An abscess is a pocket of pus formed by infection. Breast abscesses are most common in women who are breastfeeding. You can usually continue to breastfeed your baby in spite of a breast abscess. It will not harm your baby. If your doctor advises you to stop breastfeeding on the affected breast while it heals, you can continue breastfeeding from the healthy breast.
Sometimes antibiotics are used to treat a breast abscess. If antibiotics do not cure the abscess, it may need to be drained through a small cut (incision).
You may have had a sedative to help you relax. You may be unsteady after having sedation. It can take a few hours for the medicine's effects to wear off. Common side effects of sedation include nausea, vomiting, and feeling sleepy or tired.
The doctor has checked you carefully, but problems can develop later. If you notice any problems or new symptoms, get medical treatment right away.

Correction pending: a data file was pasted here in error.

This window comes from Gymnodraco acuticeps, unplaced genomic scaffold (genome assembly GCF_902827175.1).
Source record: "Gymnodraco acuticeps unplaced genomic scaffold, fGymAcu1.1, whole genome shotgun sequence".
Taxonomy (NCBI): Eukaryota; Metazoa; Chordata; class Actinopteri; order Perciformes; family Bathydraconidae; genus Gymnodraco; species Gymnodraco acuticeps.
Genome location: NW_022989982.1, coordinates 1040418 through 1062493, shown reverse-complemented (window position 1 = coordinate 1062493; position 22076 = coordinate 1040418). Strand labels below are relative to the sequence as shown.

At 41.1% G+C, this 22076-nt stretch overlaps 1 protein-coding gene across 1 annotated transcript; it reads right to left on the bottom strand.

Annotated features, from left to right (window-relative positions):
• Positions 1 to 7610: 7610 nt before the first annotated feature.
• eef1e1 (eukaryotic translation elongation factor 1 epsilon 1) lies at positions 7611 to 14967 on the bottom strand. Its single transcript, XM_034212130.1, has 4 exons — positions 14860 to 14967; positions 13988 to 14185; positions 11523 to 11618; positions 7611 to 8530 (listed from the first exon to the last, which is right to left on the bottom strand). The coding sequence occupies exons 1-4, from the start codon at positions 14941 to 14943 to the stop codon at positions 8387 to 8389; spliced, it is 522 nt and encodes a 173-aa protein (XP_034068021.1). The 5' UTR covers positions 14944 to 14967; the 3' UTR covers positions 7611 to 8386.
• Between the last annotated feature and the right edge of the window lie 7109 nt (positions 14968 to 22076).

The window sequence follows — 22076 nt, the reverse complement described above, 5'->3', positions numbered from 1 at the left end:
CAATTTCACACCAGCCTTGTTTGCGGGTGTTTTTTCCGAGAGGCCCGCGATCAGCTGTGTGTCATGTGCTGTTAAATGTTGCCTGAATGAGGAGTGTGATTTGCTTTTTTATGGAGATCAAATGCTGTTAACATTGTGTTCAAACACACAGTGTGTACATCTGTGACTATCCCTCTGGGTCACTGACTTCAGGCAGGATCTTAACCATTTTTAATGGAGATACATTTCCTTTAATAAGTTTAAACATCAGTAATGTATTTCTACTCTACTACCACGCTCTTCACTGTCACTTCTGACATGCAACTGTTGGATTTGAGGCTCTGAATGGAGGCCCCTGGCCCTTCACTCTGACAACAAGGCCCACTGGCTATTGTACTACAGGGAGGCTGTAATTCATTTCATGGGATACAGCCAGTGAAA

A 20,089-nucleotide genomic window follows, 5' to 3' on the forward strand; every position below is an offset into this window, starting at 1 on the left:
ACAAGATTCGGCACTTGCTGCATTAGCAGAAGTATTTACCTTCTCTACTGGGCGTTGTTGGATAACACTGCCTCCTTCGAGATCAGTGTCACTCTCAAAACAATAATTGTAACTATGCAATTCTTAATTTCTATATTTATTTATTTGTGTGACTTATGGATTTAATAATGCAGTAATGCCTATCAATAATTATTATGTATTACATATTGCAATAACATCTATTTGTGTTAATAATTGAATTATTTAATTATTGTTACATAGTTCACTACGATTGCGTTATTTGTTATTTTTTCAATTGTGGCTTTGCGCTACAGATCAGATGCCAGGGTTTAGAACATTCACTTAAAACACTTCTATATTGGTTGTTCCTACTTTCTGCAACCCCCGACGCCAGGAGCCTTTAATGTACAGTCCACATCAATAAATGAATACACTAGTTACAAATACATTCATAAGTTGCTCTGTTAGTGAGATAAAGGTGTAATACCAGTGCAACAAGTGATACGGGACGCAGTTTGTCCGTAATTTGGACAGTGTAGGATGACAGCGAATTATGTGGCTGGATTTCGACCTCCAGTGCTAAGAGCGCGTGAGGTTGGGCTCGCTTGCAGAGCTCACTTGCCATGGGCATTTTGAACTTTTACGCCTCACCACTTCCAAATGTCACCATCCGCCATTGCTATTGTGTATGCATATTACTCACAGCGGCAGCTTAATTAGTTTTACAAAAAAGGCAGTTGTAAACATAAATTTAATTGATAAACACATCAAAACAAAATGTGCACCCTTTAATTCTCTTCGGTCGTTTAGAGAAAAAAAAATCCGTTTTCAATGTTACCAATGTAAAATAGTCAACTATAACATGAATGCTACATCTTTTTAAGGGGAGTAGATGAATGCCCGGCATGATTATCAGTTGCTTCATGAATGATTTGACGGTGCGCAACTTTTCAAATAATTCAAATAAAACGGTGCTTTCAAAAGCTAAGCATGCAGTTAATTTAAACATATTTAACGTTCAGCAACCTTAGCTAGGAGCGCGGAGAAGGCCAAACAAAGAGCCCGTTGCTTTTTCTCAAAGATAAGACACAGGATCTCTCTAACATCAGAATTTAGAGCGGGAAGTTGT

Follow-up care is a key part of your treatment and safety. Be sure to make and go to all appointments, and call your doctor or nurse call line if you are having problems. It's also a good idea to know your test results and keep a list of the medicines you take.
Call 911 anytime you think you may need emergency care. For example, call if:
Call your doctor or nurse call line now or seek immediate medical care if:
Watch closely for changes in your health, and be sure to contact your doctor or nurse call line if:
Go to https://www.healthwise.net/patientEd
Enter M469 in the search box to learn more about "Breast Abscess: Care Instructions".
Current as of: October 13, 2016
Sarah A. Marshall, MD - Family Medicine
& Kathleen Romito, MD - Family Medicine & David Messenger, BSc, MD, FRCPC, FCCP - Emergency Medicine, Critical Care Medicine & Martin J. Gabica, MD - Family Medicine & Adam Husney, MD - Family Medicine & Kirtly Jones, MD - Obstetrics and Gynecology, Reproductive Endocrinology
©2006-2017 Healthwise, Incorporated. Healthwise, Healthwise for every health decision, and the Healthwise logo are trademarks of Healthwise, Incorporated.
Care instructions adapted under license by your healthcare professional. If you have questions about a medical condition or this instruction, always ask your healthcare professional. Healthwise, Incorporated disclaims any warranty or liability for your use of this information.